Mind the Gap
Does whole genome sequencing test all of a person’s genes?
No, whole genome sequencing delivers the sequence of base pairs in the genome, but scientists do not yet know the location or function of all human genes. In fact, an even smaller subset are understood well enough to provide clear medical guidance based on the sequence of those particular genes.
Are there differences in quality in providers of whole genome sequencing?
Yes, labs differ in a number of ways, Here are a few:
1. Methodology of sequencing
2. Genes they report
3. Method of interpretation of changes, or variants, in the genes they report
Should I order whole genome sequencing?
Whole genome sequencing, or a similar approach called whole exome sequencing, may be helpful to certain individuals. People with developmental problems that have not been diagnosed, for example, may benefit if a reason for their condition is identified.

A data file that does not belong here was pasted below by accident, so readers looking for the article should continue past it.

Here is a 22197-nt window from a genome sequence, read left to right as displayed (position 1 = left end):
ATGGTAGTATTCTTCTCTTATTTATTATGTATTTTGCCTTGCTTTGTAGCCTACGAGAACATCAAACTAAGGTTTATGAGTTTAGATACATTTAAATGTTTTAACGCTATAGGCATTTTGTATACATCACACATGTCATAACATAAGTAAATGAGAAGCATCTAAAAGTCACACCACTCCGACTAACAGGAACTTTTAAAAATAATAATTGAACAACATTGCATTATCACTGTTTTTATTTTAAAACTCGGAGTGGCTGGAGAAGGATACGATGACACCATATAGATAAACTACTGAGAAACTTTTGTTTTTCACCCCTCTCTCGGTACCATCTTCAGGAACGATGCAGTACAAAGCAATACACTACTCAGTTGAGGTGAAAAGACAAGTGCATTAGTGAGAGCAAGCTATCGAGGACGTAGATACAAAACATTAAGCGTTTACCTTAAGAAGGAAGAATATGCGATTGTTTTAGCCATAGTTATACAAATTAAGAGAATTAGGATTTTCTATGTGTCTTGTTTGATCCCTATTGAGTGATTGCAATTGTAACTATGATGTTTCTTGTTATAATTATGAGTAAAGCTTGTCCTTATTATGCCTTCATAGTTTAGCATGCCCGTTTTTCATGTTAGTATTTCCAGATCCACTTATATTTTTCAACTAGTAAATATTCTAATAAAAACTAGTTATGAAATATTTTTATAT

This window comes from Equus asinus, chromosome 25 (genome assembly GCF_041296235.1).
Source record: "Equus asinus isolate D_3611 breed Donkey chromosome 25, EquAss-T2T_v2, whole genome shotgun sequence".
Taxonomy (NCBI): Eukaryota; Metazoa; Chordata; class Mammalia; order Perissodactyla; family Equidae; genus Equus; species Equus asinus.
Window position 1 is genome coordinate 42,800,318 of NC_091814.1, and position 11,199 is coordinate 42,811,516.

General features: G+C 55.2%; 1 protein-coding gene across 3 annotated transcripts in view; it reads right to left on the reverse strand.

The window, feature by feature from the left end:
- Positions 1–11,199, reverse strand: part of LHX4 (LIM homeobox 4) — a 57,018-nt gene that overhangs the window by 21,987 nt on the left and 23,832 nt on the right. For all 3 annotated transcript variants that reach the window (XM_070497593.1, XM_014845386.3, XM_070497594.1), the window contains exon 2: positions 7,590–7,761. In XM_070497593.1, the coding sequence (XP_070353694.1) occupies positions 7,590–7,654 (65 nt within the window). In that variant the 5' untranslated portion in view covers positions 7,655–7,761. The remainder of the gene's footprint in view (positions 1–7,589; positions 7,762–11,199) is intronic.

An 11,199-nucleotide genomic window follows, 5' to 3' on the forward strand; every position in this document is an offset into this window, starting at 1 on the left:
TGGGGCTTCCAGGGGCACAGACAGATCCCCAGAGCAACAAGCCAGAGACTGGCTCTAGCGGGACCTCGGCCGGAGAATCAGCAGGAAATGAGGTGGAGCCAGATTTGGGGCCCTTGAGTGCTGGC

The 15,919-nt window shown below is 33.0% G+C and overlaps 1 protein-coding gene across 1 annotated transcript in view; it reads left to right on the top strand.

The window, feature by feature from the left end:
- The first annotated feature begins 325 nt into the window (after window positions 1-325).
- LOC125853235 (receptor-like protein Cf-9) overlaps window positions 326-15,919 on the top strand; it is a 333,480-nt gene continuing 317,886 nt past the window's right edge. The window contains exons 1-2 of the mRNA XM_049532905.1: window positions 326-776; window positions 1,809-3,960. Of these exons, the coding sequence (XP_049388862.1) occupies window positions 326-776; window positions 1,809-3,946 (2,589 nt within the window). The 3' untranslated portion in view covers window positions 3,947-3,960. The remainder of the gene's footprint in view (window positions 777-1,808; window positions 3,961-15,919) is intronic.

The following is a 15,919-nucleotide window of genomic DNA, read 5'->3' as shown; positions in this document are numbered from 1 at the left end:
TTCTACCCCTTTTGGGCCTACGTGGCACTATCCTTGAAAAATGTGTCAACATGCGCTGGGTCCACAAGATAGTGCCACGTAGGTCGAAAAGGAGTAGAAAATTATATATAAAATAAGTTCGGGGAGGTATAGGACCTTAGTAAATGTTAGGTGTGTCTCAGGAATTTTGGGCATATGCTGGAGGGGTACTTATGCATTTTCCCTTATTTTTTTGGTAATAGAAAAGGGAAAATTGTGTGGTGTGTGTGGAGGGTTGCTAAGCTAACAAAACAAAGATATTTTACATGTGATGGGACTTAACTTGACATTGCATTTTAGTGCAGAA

A trend to offer WGS for healthy adults is emerging. People who have this testing should know some of the basics of DNA testing and realize there are both potential benefits and harms. Reviewing the content on www.mainstreamgenomics.com may be helpful.
Are there other genetic tests I might want to consider that would not be included in whole genome sequencing?
Yes, more and more, scientists are learning about the many genetic factors that contribute to common diseases like diabetes, heart disease, hypertension, etc. New tests called polygenic risk scores are being developed with advanced computing capability. Many of these tests will be proprietary and will need to be ordered separately from WGS.